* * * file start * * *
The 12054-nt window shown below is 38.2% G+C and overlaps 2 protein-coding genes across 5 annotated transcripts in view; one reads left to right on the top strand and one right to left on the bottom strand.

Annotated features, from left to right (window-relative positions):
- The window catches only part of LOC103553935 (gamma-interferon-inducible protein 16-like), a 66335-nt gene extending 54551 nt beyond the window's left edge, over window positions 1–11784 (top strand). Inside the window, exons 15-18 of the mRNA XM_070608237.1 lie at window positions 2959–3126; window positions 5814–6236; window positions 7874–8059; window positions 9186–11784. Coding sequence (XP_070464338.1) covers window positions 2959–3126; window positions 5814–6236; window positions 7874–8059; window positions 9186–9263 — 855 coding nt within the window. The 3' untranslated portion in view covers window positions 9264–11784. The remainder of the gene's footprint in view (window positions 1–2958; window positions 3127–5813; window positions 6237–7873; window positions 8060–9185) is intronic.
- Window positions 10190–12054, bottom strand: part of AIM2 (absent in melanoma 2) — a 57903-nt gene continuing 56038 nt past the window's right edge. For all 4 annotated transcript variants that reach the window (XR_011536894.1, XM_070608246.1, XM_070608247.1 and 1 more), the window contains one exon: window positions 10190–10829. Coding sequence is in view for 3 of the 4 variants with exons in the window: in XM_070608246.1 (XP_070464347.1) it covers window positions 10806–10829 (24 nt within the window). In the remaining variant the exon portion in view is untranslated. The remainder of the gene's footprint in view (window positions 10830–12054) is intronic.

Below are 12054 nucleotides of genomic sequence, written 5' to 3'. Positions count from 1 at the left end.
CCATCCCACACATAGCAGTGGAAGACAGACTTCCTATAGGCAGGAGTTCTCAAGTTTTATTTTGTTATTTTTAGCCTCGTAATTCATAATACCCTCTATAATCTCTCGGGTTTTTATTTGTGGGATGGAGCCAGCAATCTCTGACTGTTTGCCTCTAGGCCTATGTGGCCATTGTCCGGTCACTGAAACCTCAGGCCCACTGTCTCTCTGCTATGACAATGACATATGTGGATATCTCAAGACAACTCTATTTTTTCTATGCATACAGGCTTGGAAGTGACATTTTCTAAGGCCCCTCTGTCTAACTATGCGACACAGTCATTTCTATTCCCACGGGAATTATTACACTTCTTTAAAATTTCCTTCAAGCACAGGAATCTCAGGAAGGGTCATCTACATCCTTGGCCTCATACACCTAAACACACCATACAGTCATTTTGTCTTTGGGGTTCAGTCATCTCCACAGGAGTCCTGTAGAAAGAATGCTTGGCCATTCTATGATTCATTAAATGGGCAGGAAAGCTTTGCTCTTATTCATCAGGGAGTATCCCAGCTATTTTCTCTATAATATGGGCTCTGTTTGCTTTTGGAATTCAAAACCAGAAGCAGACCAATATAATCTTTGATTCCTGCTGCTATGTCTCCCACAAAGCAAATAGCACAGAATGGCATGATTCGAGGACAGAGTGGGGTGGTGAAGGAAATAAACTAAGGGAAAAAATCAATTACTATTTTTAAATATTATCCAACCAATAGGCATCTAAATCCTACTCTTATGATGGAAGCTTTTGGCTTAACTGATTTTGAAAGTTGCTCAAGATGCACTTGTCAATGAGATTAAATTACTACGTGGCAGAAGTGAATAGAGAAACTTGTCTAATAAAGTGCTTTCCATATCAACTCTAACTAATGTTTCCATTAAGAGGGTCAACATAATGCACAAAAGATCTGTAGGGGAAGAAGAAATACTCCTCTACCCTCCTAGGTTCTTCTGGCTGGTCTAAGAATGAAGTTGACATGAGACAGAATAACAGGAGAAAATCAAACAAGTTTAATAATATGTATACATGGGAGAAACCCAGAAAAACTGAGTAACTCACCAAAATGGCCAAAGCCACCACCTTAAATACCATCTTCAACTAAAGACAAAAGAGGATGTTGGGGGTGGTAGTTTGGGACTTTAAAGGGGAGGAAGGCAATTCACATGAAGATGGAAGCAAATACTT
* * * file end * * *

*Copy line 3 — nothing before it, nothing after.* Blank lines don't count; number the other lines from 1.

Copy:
- The window catches only part of LOC103553935 (gamma-interferon-inducible protein 16-like), a 66335-nt gene extending 54551 nt beyond the window's left edge, over window positions 1–11784 (top strand). Inside the window, exons 15-18 of the mRNA XM_070608237.1 lie at window positions 2959–3126; window positions 5814–6236; window positions 7874–8059; window positions 9186–11784. Coding sequence (XP_070464338.1) covers window positions 2959–3126; window positions 5814–6236; window positions 7874–8059; window positions 9186–9263 — 855 coding nt within the window. The 3' untranslated portion in view covers window positions 9264–11784. The remainder of the gene's footprint in view (window positions 1–2958; window positions 3127–5813; window positions 6237–7873; window positions 8060–9185) is intronic.